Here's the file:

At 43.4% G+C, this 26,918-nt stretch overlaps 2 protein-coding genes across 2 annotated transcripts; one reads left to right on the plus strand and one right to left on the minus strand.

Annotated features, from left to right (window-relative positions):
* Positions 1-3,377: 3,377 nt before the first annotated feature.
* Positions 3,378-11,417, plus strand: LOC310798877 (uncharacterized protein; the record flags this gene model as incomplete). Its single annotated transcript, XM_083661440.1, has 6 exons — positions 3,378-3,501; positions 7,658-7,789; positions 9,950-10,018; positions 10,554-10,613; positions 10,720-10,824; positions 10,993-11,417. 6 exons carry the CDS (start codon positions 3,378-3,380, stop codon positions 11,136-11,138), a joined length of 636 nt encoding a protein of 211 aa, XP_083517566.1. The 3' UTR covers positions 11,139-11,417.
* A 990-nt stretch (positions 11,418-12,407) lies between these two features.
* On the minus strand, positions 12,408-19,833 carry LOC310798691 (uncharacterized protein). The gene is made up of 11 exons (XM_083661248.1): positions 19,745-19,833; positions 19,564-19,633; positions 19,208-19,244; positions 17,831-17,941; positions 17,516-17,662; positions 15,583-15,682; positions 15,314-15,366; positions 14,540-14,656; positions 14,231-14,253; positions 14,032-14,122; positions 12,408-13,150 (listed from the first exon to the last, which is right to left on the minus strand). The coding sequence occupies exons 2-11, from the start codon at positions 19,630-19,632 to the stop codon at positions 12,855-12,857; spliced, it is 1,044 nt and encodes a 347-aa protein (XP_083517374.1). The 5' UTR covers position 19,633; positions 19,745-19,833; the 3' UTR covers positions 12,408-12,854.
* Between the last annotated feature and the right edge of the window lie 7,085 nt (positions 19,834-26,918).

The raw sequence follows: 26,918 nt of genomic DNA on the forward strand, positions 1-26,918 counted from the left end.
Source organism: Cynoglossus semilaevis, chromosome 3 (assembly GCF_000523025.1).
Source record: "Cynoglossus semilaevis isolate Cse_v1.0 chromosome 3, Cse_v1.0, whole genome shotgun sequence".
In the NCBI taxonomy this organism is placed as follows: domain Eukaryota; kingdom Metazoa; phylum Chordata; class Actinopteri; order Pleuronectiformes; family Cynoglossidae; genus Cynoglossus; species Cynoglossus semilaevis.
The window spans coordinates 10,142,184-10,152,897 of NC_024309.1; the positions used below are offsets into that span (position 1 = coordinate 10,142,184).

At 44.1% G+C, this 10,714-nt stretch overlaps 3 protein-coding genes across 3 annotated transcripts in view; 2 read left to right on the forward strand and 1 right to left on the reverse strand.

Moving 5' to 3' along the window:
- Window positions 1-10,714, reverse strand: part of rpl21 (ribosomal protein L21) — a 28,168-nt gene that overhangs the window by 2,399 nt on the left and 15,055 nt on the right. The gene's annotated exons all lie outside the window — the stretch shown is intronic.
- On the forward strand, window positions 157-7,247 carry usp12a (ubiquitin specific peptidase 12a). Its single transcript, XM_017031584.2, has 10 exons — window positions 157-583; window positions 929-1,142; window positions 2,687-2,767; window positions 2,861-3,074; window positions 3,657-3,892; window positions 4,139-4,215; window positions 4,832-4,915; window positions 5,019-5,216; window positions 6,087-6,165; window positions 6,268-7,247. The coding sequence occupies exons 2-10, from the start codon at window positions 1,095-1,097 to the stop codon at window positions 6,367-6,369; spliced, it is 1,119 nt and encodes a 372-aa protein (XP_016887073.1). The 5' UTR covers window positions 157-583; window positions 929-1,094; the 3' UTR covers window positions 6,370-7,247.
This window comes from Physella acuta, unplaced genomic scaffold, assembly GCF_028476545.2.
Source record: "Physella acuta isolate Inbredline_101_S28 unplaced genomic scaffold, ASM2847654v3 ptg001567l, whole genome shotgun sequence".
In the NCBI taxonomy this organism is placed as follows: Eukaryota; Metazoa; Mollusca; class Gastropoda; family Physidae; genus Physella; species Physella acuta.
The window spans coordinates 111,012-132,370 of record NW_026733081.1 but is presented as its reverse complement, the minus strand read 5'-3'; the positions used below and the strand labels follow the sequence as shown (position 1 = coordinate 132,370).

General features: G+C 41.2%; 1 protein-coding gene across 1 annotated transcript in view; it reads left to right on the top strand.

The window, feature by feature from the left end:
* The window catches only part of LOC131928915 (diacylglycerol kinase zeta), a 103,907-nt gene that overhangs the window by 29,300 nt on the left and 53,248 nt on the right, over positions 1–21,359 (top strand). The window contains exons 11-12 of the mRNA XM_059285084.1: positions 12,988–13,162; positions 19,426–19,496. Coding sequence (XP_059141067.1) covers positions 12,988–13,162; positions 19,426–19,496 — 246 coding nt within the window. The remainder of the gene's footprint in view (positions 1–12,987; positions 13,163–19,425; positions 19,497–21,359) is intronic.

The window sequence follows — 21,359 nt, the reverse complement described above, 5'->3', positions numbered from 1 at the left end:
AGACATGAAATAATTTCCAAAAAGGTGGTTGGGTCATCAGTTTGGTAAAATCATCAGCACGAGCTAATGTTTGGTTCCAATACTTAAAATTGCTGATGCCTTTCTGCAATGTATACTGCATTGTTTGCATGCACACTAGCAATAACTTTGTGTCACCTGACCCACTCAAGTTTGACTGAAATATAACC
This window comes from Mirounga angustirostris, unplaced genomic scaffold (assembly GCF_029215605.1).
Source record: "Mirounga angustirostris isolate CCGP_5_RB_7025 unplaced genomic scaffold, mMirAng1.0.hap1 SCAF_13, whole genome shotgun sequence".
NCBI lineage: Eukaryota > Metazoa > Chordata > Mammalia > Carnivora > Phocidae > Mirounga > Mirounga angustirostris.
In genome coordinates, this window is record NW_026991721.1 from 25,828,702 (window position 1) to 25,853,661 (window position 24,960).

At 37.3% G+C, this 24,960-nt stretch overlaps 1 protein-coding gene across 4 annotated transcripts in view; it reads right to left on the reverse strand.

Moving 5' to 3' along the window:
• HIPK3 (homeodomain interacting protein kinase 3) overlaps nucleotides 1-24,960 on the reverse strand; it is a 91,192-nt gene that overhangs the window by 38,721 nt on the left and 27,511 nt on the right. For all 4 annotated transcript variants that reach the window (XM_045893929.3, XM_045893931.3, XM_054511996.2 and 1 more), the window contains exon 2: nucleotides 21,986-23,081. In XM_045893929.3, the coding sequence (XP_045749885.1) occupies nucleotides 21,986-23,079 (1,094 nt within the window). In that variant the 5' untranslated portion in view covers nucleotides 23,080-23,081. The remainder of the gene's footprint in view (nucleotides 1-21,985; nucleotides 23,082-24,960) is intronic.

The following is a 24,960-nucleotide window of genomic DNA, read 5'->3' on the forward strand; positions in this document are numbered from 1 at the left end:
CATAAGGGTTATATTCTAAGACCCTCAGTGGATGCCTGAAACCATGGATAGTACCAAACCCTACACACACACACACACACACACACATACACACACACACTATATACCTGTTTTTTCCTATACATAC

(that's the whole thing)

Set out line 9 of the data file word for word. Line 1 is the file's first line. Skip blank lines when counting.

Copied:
Source organism: Cynoglossus semilaevis, chromosome 3 (assembly GCF_000523025.1).